I’m a successful entrepreneur, but am garbage at keeping an active lifestyle. Can I use what I’ve learned from business-owning to finally achieve a healthy level of regular exercise?
There are certain things in life I seem to be relatively successful at.
I’m fairly decent at cooking — I can freestyle a recipe and hit it out of the park.
I’m pretty good at giving loved ones inspirational and motivating pep talks now and again.
I even seem to have a knack for building my own businesses.
And yet, there is one area of my life I’m entirely garbage at — exercising.
I believe in the undeniable importance of being healthy, but am just pathetic at maintaining a regular and necessary exercise routine.
This has been a lifelong challenge of mine, and it’s still a work in progress.
I spent a lot of time recognizing that my complex history with self-image was a big factor in this challenge, but that grace period can only go so far — and it’s about time I stop using my history of body image issues as an excuse to not pursue fitness now.
So, I started to wonder — if I’m not good at exercising in general, what’s something that I am good at that I can replicate to increase my chances of success?
The answer hit me like a bolt of lightning — the thing I’ve realized I’m really good at? Being a business owner.
That got me thinking — if I’m looking to succeed at fitness, could I achieve that by using the same mindset and tools I use to build successful businesses?
As I mapped out my strategies for success, it all started to make sense — turning my fitness journey and relationship with exercise completely on its head.
Go with the seasons.
I believe in businesses having seasons. That theory has served me very, very well over the years.
Spring and summer are for planting seeds and watching them grow, adapting the ideas that aren’t working as well, and watering life into the ones that are thriving.
Fall is when we collect our harvest and celebrate our successes, while also analyzing the data and figuring out why the things that went wrong didn’t work.
Winter is for rest and hibernation, and in this period we strategize our next steps for the new year, preparing to plant new seeds.
Exercise should be no different.
It should be okay to have some more active seasons compared to others.
The goal in my mind isn’t to kill it everyday, it’s to develop a practice that will allow for long-term success that is sustainable.
I don’t hustle 24/7 in my own business — I allow for seasons of rest and restoration.
So why do I not show myself that same grace when it comes to exercising? Instead, I shame myself for not doing enough which actually empowers me into total inaction.
There’s nothing healthy or happy about that process.
Do what is working in the present.
Some weeks I work exclusively from my office, others I work from my couch.
Sometimes I even pop into a coffee shop.
My decision to work any which day is decided by what I think will set me up for the most success.
Fitness should be no different.
While in business I can easily adapt to change and be flexible, when it comes working out I am stubborn and set in my ways.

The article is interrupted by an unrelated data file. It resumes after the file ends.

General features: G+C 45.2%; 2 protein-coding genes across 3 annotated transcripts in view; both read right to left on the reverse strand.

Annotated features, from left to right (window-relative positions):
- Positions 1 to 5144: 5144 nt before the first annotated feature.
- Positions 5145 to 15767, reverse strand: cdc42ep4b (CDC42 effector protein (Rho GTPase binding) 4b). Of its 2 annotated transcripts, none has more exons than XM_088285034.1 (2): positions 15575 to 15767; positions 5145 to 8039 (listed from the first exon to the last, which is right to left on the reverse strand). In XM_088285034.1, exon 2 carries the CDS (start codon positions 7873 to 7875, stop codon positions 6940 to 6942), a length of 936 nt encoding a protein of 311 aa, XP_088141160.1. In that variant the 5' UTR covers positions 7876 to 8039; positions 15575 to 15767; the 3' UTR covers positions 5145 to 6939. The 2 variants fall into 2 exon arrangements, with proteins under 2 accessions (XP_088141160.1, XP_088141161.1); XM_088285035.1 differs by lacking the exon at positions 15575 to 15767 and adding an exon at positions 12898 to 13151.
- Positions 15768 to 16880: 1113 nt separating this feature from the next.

All summer of this year, I claimed it was “running season”. Because last year I ran so much, I would not budge from this idea.
In the entire summer I went out jogging one time.
Jogging obviously wasn’t working for me, and yet I continued to beat the dead horse.
Time to allow for some of that every important flexibility!
Do the work in a space that inspires you.
As a professional, it’s paramount that I keep my creative juices flowing. No flow means no work, no work means no money.
I put a lot of effort into my home office. I decked it out with a blank and pops of colour, and my pièce de resistance is an entire wall of curtain lights to keep me feeling cozy and inspired.
I love working in my home office.
So while my desk is in this dreamy space, take a wild guess where my elliptical and work out gear was hanging out?
You guessed it — my dark, dingy, unfinished basement where it’s cold, and no one really wants to go.
Believe you me, there’s nothing inspiring about that basement.
That setup certainly wouldn’t see me as successful in my fitness journey over the winter.
So what did I do?
I moved my elliptical and work out gear up to my office.
Since making that move, working out is dreamier and more enjoyable.
Additionally, as my elliptical sits opposite my desk, I’m looking at my elliptical machine throughout my work day to remind myself to exercise later, which certainly assists in holding myself accountable and being consistent.
To achieve any form of success, you must acknowledge both your strengths and weaknesses and find a way to work with both of them.
Absolutely no one is perfect.
We all have weaknesses and pitfalls that will get in the way of our success.
We all have strategies and life hacks that will work, and many others that will not.
Often, what works for someone else may not work for us.
Like many things, the process of elimination comes into play here. And in this process, that means there will be many attempts that may not work out.
There may be some falls, and some minor failures. Those are inevitable.
It’s not whether or not you fail that matters— because you definitely will.
What counts is whether or not you get up again, following those failures.
The best way to ensure failure is to stop doing something entirely.